Desperate For Cash, Women Turn To Selling Their Hair In Online Hair Auctions

One comment
October 17, 2013 ‐ By Charing Ball
Source: Shutterstock

Source: Shutterstock

Age old wisdom says that when life gives you lemons, make lemonade. But sometimes you can be so broke, you can’t  afford sugar to sweeten or the glass to drink your new concoction.

According to Bloomberg:

Out of work for more than two years and facing eviction from her home, Hare recalled Louisa May Alcott’s 19th-century novel and took to her computer. ‘I was just trying to find ways to make money, and I remembered Jo from ‘Little Women,’ and she sold her hair,” the 35-year-old from Atlanta said. “I’ve always had lots of hair, but this is the first time I’ve actually had the idea to sell it because I’m in a really tight jam right now.” The mother of two posted pictures of her 18-inch auburn mane on www.buyandsellhair.com, asking at least $1,000 and receiving responses within hours.”

Back in the day folks used to host rent parties and sell fish dinners, plasma and weed in those emergency situations; but according to the Bloomberg article, the sluggish labor market has meant desperate times for some folks like Hare, who in addition to her hair, is also considering selling breast milk to make ends meet. In fact, the article quotes Nicolas Colas, chief market strategist at the New York-based brokerage firm ConvergEx Group, who says that since the beginning of 2011, “I want to sell my…”Google search query has been dominated with the autofill results “hair,” “eggs (as in human),” or “kidney.”

Desperation aside, I find the whole idea of online human hair auctions quite intriguing – mainly because I have never heard of such a thing. But a quick Google search revealed that human hair auctions and classifieds are not only quite popular but very lucrative as well. And after visiting a few, I can certainly see why. On website for BuyandSellHair.com, which claims to cater to human hair purveyors from all around the globe, a prospective buyer can now browse through various pictures of locks-for-sale (most of which are still attached to the seller’s head) but they can also get stats about the condition of the hair – from hair thickness, color and length to more intimate details like race and daily upkeep of the hair. In one featured classified ad, the sale items is 13 inches of virgin, thick, curly black hair, authentic Mexican-American hair, retailing for 900 bucks. Her selling point is that the hair has been maintained with only Aussie Moist shampoo and conditioner and has never been dyed, straightened with a flat iron or chemically treated. In another ad, 18 inches of Golden Blonde Virgin Hair is up for sale at a $800 price tag. In the description of the hair, the seller writes:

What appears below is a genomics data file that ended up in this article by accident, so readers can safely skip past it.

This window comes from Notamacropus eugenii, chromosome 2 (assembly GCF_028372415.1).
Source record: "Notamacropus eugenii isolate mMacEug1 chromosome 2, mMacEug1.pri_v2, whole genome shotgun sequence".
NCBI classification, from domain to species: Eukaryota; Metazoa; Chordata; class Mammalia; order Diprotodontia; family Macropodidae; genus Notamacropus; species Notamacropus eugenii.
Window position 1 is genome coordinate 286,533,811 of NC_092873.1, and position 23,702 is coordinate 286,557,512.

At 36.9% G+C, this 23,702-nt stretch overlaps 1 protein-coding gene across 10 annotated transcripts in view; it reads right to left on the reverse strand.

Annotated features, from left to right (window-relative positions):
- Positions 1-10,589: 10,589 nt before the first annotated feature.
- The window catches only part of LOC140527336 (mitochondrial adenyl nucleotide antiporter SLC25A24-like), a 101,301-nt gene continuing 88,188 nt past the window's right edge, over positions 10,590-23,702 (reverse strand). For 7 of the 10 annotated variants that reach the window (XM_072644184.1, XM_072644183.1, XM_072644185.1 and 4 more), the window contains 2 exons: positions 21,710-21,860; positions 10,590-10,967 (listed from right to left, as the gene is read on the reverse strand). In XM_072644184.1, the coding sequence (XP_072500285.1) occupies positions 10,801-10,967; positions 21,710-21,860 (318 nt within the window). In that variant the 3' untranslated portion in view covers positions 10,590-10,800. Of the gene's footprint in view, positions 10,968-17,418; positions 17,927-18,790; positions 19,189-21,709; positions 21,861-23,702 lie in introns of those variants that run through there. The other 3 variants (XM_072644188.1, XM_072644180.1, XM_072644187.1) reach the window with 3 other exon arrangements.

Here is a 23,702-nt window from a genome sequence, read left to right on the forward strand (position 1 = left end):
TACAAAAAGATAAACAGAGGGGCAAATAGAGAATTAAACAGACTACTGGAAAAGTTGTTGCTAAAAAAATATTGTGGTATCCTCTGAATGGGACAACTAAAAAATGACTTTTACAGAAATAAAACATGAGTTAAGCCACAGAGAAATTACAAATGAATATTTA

My hair is thick golden blonde with a very slight wave. I wash my hair every 2-3 days with Tea Tree Shampoo and I always use conditioner. I never blow-dry, curl, perm, straighten, or color my hair. I eat a healthy diet. There are no smokers in my household. I don’t drink alcohol or take illegal drugs.

I am constantly getting complimented on my hair. People stop me in stores and in restaurants to ask me about my hair.”

You certainly can’t get that type of detail on a pack of Remy.

That familiarity with the source of one’s newly acquired hair is certainly an attractive perk and might be why someone would be compelled to try this option.  The human hair e-auctions are also helping more traditional means of weave brokering, particularly in India where hair sacrifices made to the gods, by way of temples, are flipped into bundles of hair to be sold around the world. According to this article in the Wall Street Journal, the Sri Venkateswara Temple in Tirumala, Andhra Pradesh, have seen their revenue from the sale of hair generate 200 million rupees ($3.6 million) last financial year, up from 54 million rupees the previous year thanks to the introduction of e-auctions, which not only expanded the customer base but also helped to make the auction process transparent and fair.

Of course, like most online transactions, there are always a risk of scams and fraud. Some of these hair virtual marketplaces do offer fraud protection plans, which might be worth looking into before making bids or anything. On the surface, it sounds weird to think that this sort of exchange is happening – it kind of reminds me of meeting the cow before it becomes your steak – until I remember that, like the beef industry, hair selling is a legal form of trade. And if you have no interest in donating your hair, or find yourself in a bit of a financial bunch, you can always sell the short and nappy.

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  • Kenedy

    I guess this isn’t something super new. I figure the same way that people can donate their hair to Locks of Love is the same way people can sell their hair in a different forum

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